Now that 2012 is over, it's always interesting to look back and see what our favorite Hollywood couples have been doing in the romance department and make some predictions of what will happen in the year to come.
A recent poll in Britain shows that even divorcees feel that getting divorced is too easy. Maybe it's because I'm an American, but I beg to differ.
At 43, RZA has crafted a unique spot in the world of hip-hop, a prolific producer with an idiosyncratic worldview influenced by the disparate cultures of rap and Kung fu.
Have you heard the news yet? I am absolutely brimming with excitement for Kanye West and Kim Kardashian and their new little "Kash Kow" (thanks to some random Kanye Twitter follower for that bit of brilliance). Kimye is going to have a Bay-Bay.
Rather than offer any grand resolutions that won't clear or share my ignorant perspective on life on the Fiscal Cliff, here's an eclectic playlist for this New Year's Eve.
Well, since the world never ended and we're all still here, it's about time we started thinking about how to bring in the New Year. Some of you have had an elaborately planned night out on the books for months now, some of you are pulling the last minute scramble to rally your friends and find something relatively cost-effective (and far, far away from Times Square), and some of you are planning on completely winging it that night. Regardless of how far along our plans are, we will all end up doing the same things -- drinking, dancing, and listening to music as the world celebrates its only universal holiday.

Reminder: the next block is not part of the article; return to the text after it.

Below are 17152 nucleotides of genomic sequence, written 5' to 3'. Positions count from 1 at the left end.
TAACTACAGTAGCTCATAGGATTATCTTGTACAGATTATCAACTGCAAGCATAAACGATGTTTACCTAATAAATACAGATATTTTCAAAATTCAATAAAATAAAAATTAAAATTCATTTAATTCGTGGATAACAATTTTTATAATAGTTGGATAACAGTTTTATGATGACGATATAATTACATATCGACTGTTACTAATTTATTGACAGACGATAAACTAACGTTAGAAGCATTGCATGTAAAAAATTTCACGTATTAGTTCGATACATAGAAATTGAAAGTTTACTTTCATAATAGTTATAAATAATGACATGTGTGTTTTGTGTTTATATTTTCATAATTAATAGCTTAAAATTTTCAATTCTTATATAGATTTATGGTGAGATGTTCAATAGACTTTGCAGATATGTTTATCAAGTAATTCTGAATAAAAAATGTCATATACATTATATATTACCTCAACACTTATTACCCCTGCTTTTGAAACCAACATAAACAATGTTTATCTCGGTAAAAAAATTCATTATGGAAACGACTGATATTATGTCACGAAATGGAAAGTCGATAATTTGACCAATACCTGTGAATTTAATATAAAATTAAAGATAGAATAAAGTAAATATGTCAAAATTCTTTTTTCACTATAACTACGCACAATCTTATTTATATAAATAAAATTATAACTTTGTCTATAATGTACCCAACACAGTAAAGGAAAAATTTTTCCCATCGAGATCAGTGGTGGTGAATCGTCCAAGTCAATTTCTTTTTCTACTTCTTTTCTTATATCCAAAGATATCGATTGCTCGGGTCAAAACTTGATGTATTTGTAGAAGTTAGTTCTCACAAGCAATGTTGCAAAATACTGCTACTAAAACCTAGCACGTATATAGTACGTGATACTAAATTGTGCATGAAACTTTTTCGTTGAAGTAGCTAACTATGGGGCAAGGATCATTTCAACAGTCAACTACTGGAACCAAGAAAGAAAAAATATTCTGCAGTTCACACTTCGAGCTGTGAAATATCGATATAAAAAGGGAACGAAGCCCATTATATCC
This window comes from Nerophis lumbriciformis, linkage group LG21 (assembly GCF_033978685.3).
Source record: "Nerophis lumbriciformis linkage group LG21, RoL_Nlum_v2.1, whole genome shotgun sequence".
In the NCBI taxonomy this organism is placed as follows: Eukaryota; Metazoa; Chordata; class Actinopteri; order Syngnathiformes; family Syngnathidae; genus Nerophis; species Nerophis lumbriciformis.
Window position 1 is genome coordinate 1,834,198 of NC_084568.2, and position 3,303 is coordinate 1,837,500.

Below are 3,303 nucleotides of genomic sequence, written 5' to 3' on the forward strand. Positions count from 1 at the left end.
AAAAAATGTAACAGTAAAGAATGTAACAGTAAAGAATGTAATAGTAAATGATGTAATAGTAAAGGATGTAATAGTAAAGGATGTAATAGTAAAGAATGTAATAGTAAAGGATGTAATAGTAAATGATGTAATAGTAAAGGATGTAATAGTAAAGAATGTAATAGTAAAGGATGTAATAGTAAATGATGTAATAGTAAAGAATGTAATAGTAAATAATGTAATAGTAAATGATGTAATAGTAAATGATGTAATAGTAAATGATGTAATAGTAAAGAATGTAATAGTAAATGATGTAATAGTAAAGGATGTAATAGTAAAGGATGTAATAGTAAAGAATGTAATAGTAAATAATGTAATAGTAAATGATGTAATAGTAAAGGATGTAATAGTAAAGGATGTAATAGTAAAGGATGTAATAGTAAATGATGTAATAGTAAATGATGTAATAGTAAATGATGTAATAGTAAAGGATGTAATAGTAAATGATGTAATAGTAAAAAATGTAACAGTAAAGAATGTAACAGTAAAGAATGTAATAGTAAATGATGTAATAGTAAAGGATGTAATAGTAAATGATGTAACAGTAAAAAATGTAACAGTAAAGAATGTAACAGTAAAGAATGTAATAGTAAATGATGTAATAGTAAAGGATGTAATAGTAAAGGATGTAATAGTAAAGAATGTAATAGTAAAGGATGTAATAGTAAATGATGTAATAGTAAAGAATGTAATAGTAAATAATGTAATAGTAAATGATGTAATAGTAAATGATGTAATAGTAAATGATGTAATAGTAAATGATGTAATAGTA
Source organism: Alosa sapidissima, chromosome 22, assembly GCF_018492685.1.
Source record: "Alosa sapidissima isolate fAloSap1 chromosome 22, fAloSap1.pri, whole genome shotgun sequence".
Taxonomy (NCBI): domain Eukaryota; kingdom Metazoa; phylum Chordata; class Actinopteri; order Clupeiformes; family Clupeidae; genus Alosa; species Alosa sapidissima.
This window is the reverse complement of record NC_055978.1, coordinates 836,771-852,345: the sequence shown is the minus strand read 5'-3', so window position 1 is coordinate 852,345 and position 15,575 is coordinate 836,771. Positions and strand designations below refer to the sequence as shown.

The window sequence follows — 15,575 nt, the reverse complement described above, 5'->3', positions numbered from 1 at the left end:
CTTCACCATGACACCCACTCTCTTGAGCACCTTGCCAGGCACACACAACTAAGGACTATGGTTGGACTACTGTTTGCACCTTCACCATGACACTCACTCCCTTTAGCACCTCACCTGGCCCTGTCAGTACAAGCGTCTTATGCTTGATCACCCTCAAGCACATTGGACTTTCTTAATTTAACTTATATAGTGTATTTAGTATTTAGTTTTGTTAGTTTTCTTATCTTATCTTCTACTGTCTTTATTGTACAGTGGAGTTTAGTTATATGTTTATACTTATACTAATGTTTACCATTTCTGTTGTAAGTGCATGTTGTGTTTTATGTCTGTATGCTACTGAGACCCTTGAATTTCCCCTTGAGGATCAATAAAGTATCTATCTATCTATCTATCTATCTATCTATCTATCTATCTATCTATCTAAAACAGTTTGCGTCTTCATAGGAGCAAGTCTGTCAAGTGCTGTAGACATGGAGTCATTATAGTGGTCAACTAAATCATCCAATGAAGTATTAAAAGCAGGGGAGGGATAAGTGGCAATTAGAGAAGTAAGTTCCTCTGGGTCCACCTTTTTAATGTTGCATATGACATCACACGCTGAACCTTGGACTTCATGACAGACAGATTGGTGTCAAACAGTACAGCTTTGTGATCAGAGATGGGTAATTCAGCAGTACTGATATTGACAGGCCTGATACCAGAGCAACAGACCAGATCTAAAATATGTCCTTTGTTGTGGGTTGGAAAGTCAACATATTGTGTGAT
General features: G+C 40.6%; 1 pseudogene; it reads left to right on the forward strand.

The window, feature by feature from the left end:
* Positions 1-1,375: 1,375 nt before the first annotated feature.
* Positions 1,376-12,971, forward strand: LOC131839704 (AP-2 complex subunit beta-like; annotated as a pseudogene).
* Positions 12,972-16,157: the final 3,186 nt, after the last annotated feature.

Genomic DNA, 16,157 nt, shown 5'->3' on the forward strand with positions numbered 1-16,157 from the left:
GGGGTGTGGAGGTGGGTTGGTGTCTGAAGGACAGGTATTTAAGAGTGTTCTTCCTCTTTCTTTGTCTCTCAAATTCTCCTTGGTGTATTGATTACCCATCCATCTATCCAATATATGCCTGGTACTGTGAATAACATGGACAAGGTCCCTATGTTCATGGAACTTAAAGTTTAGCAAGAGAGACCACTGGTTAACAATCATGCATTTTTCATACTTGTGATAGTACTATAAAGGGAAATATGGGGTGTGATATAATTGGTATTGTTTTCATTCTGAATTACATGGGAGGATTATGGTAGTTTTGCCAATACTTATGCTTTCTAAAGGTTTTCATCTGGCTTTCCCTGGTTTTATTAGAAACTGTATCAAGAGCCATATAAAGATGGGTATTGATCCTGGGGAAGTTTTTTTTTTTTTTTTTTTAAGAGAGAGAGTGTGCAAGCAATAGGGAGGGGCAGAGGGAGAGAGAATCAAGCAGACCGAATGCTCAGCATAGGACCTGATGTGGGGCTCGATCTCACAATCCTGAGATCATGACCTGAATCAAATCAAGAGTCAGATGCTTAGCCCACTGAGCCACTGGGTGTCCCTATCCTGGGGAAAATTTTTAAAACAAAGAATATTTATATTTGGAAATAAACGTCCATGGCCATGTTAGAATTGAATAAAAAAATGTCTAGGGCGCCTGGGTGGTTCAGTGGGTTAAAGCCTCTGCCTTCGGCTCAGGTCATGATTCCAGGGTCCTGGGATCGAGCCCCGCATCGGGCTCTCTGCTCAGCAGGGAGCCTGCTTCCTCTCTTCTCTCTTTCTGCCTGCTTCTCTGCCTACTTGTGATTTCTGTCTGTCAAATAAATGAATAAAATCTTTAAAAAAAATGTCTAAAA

This year was rife with some great and relatively diverse popular music, and it's time we give some artistic cred not just to the capital-A Artistes who care not for the embrace of the masses but to the hit makers who have probably shaped the future of wedding receptions for decades to come.
The best songs of 2012 did more than please listeners' ears; they also advanced the genres they represented, whether it was pop, hip hop, rock, EDM or whatever we're calling Fiona Apple's music these days.
So how does a viral hit parlay its success into something that lasts longer than a head cold? "You don't," Ryder Ripps, co-founder of Long Island City agency OKFocus, told us.
Salvatore Pane's debut novel, Last Call in the City of Bridges, follows Michael Bishop, a hard-drinking, video-game-playing, dead-end-job-toiling 25-year-old who's about to meet his match in Ivy Chase, a pastor's daughter.
How can children these days avoid being infected with this "disease" when, thanks to the wired world they live in, the majority of messages they receive venerate and encourage narcissism?
This week, I turn 28-years-old, which means it's time to reevaluate life and consider how everything's going to change in my maturity.
The surfacing of sex tapes among people in Hollywood has become so common that some tapes are leaked as a marketing strategy to advance or establish fame.
One hundred and forty characters provide a powerful weapon in the hands of 17-year-old Chicago rapper Chief Keef. But then again, so does his music.
In the case of DJ Khaled, I've often wondered whether he may have been born with ten or so exclamation points after his name. His latest venture and sixth studio album, Kiss the Ring, probably strengthens my theory.
No longer under the watchful eye of God, youth often use lyrics and beats of artists like Kanye West and Jay-Z to spark their spiritual flame.